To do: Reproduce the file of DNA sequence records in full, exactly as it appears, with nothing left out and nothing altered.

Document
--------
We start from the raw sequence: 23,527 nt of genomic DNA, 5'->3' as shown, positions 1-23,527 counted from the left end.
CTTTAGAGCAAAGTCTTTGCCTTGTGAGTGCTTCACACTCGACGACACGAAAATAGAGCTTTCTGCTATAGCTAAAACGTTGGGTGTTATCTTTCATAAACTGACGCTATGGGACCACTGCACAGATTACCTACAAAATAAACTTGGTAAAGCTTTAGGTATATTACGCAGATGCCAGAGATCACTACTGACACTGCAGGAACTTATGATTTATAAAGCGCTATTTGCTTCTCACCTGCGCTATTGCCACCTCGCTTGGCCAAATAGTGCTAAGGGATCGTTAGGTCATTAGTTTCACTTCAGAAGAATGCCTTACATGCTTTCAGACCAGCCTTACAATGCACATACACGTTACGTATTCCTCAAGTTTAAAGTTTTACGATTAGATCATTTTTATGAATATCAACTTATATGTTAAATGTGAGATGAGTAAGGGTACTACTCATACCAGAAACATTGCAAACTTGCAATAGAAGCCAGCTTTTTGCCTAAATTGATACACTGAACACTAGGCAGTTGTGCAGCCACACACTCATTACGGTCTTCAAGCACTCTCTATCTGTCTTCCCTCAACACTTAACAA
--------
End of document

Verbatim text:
We start from the raw sequence: 23,527 nt of genomic DNA, 5'->3' as shown, positions 1-23,527 counted from the left end.
CTTTAGAGCAAAGTCTTTGCCTTGTGAGTGCTTCACACTCGACGACACGAAAATAGAGCTTTCTGCTATAGCTAAAACGTTGGGTGTTATCTTTCATAAACTGACGCTATGGGACCACTGCACAGATTACCTACAAAATAAACTTGGTAAAGCTTTAGGTATATTACGCAGATGCCAGAGATCACTACTGACACTGCAGGAACTTATGATTTATAAAGCGCTATTTGCTTCTCACCTGCGCTATTGCCACCTCGCTTGGCCAAATAGTGCTAAGGGATCGTTAGGTCATTAGTTTCACTTCAGAAGAATGCCTTACATGCTTTCAGACCAGCCTTACAATGCACATACACGTTACGTATTCCTCAAGTTTAAAGTTTTACGATTAGATCATTTTTATGAATATCAACTTATATGTTAAATGTGAGATGAGTAAGGGTACTACTCATACCAGAAACATTGCAAACTTGCAATAGAAGCCAGCTTTTTGCCTAAATTGATACACTGAACACTAGGCAGTTGTGCAGCCACACACTCATTACGGTCTTCAAGCACTCTCTATCTGTCTTCCCTCAACACTTAACAA